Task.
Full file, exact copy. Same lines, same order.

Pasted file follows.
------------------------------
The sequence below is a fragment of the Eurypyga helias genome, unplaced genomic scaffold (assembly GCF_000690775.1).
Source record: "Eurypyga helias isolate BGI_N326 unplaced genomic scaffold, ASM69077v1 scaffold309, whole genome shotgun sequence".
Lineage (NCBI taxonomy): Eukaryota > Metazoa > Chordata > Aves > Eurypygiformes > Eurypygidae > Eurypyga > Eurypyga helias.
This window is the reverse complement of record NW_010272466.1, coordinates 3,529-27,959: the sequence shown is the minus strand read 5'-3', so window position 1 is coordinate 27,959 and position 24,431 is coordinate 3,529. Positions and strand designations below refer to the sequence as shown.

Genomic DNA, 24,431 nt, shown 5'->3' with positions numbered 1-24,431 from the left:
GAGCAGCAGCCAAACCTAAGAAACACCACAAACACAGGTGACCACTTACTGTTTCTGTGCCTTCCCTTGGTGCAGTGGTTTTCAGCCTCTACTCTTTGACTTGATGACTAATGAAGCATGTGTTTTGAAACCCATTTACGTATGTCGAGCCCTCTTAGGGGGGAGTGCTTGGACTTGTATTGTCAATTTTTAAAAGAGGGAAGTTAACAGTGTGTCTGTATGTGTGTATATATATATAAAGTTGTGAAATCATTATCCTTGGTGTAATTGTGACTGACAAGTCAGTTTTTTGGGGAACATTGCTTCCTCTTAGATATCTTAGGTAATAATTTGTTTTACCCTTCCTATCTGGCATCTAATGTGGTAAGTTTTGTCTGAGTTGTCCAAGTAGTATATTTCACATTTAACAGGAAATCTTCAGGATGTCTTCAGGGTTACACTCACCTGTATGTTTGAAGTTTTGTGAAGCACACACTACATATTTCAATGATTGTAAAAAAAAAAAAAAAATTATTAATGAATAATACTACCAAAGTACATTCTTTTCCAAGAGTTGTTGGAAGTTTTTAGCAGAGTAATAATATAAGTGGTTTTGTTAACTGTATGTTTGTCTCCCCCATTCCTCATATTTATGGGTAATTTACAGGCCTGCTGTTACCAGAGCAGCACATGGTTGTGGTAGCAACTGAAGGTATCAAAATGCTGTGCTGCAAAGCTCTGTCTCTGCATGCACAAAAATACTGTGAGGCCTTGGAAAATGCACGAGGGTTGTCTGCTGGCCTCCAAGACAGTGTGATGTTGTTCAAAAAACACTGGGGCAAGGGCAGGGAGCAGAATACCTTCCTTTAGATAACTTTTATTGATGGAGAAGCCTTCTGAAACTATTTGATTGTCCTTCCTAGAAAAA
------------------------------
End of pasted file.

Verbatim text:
The sequence below is a fragment of the Eurypyga helias genome, unplaced genomic scaffold (assembly GCF_000690775.1).
Source record: "Eurypyga helias isolate BGI_N326 unplaced genomic scaffold, ASM69077v1 scaffold309, whole genome shotgun sequence".
Lineage (NCBI taxonomy): Eukaryota > Metazoa > Chordata > Aves > Eurypygiformes > Eurypygidae > Eurypyga > Eurypyga helias.
This window is the reverse complement of record NW_010272466.1, coordinates 3,529-27,959: the sequence shown is the minus strand read 5'-3', so window position 1 is coordinate 27,959 and position 24,431 is coordinate 3,529. Positions and strand designations below refer to the sequence as shown.

Genomic DNA, 24,431 nt, shown 5'->3' with positions numbered 1-24,431 from the left:
GAGCAGCAGCCAAACCTAAGAAACACCACAAACACAGGTGACCACTTACTGTTTCTGTGCCTTCCCTTGGTGCAGTGGTTTTCAGCCTCTACTCTTTGACTTGATGACTAATGAAGCATGTGTTTTGAAACCCATTTACGTATGTCGAGCCCTCTTAGGGGGGAGTGCTTGGACTTGTATTGTCAATTTTTAAAAGAGGGAAGTTAACAGTGTGTCTGTATGTGTGTATATATATATAAAGTTGTGAAATCATTATCCTTGGTGTAATTGTGACTGACAAGTCAGTTTTTTGGGGAACATTGCTTCCTCTTAGATATCTTAGGTAATAATTTGTTTTACCCTTCCTATCTGGCATCTAATGTGGTAAGTTTTGTCTGAGTTGTCCAAGTAGTATATTTCACATTTAACAGGAAATCTTCAGGATGTCTTCAGGGTTACACTCACCTGTATGTTTGAAGTTTTGTGAAGCACACACTACATATTTCAATGATTGTAAAAAAAAAAAAAAAATTATTAATGAATAATACTACCAAAGTACATTCTTTTCCAAGAGTTGTTGGAAGTTTTTAGCAGAGTAATAATATAAGTGGTTTTGTTAACTGTATGTTTGTCTCCCCCATTCCTCATATTTATGGGTAATTTACAGGCCTGCTGTTACCAGAGCAGCACATGGTTGTGGTAGCAACTGAAGGTATCAAAATGCTGTGCTGCAAAGCTCTGTCTCTGCATGCACAAAAATACTGTGAGGCCTTGGAAAATGCACGAGGGTTGTCTGCTGGCCTCCAAGACAGTGTGATGTTGTTCAAAAAACACTGGGGCAAGGGCAGGGAGCAGAATACCTTCCTTTAGATAACTTTTATTGATGGAGAAGCCTTCTGAAACTATTTGATTGTCCTTCCTAGAAAAA